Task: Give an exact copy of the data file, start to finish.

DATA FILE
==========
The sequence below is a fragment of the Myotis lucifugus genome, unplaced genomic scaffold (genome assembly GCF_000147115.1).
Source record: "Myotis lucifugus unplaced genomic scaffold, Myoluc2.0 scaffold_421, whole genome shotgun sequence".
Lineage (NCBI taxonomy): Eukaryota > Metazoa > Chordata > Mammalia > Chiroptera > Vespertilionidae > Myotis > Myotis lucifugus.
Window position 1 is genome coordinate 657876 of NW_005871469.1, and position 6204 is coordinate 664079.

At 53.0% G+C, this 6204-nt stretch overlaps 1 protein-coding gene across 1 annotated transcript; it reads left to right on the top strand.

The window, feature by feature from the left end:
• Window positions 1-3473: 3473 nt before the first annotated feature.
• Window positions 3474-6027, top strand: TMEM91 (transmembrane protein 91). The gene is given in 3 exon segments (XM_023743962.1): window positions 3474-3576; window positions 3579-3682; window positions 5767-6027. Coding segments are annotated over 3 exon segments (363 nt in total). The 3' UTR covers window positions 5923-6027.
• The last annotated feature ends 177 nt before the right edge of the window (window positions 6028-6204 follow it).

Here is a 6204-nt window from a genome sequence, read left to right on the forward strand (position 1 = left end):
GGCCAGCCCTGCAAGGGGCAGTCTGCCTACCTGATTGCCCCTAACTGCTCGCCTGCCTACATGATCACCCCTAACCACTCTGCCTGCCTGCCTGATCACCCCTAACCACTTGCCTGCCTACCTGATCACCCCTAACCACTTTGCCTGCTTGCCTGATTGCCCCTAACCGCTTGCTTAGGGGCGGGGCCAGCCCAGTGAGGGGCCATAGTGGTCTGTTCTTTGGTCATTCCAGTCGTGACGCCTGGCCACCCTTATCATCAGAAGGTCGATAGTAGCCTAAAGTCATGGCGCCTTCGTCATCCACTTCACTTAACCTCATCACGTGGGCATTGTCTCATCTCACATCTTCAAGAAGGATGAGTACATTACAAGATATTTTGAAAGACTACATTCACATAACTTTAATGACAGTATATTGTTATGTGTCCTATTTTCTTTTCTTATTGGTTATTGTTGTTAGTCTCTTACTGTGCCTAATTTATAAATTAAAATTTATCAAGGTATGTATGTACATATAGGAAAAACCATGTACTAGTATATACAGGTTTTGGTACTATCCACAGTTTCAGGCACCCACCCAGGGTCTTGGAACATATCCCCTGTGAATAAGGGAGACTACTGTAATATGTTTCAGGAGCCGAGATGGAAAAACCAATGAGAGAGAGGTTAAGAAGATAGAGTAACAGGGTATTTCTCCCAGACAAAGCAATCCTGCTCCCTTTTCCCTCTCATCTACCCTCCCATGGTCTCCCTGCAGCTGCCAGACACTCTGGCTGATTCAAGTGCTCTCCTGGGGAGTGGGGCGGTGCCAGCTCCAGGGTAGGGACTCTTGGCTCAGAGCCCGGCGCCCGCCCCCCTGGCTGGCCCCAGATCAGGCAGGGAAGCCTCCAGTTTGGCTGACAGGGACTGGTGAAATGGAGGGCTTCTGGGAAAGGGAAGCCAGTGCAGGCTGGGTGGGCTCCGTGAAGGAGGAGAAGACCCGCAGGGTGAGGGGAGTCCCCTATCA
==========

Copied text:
The sequence below is a fragment of the Myotis lucifugus genome, unplaced genomic scaffold (genome assembly GCF_000147115.1).
Source record: "Myotis lucifugus unplaced genomic scaffold, Myoluc2.0 scaffold_421, whole genome shotgun sequence".
Lineage (NCBI taxonomy): Eukaryota > Metazoa > Chordata > Mammalia > Chiroptera > Vespertilionidae > Myotis > Myotis lucifugus.
Window position 1 is genome coordinate 657876 of NW_005871469.1, and position 6204 is coordinate 664079.

At 53.0% G+C, this 6204-nt stretch overlaps 1 protein-coding gene across 1 annotated transcript; it reads left to right on the top strand.

The window, feature by feature from the left end:
• Window positions 1-3473: 3473 nt before the first annotated feature.
• Window positions 3474-6027, top strand: TMEM91 (transmembrane protein 91). The gene is given in 3 exon segments (XM_023743962.1): window positions 3474-3576; window positions 3579-3682; window positions 5767-6027. Coding segments are annotated over 3 exon segments (363 nt in total). The 3' UTR covers window positions 5923-6027.
• The last annotated feature ends 177 nt before the right edge of the window (window positions 6028-6204 follow it).

Here is a 6204-nt window from a genome sequence, read left to right on the forward strand (position 1 = left end):
GGCCAGCCCTGCAAGGGGCAGTCTGCCTACCTGATTGCCCCTAACTGCTCGCCTGCCTACATGATCACCCCTAACCACTCTGCCTGCCTGCCTGATCACCCCTAACCACTTGCCTGCCTACCTGATCACCCCTAACCACTTTGCCTGCTTGCCTGATTGCCCCTAACCGCTTGCTTAGGGGCGGGGCCAGCCCAGTGAGGGGCCATAGTGGTCTGTTCTTTGGTCATTCCAGTCGTGACGCCTGGCCACCCTTATCATCAGAAGGTCGATAGTAGCCTAAAGTCATGGCGCCTTCGTCATCCACTTCACTTAACCTCATCACGTGGGCATTGTCTCATCTCACATCTTCAAGAAGGATGAGTACATTACAAGATATTTTGAAAGACTACATTCACATAACTTTAATGACAGTATATTGTTATGTGTCCTATTTTCTTTTCTTATTGGTTATTGTTGTTAGTCTCTTACTGTGCCTAATTTATAAATTAAAATTTATCAAGGTATGTATGTACATATAGGAAAAACCATGTACTAGTATATACAGGTTTTGGTACTATCCACAGTTTCAGGCACCCACCCAGGGTCTTGGAACATATCCCCTGTGAATAAGGGAGACTACTGTAATATGTTTCAGGAGCCGAGATGGAAAAACCAATGAGAGAGAGGTTAAGAAGATAGAGTAACAGGGTATTTCTCCCAGACAAAGCAATCCTGCTCCCTTTTCCCTCTCATCTACCCTCCCATGGTCTCCCTGCAGCTGCCAGACACTCTGGCTGATTCAAGTGCTCTCCTGGGGAGTGGGGCGGTGCCAGCTCCAGGGTAGGGACTCTTGGCTCAGAGCCCGGCGCCCGCCCCCCTGGCTGGCCCCAGATCAGGCAGGGAAGCCTCCAGTTTGGCTGACAGGGACTGGTGAAATGGAGGGCTTCTGGGAAAGGGAAGCCAGTGCAGGCTGGGTGGGCTCCGTGAAGGAGGAGAAGACCCGCAGGGTGAGGGGAGTCCCCTATCA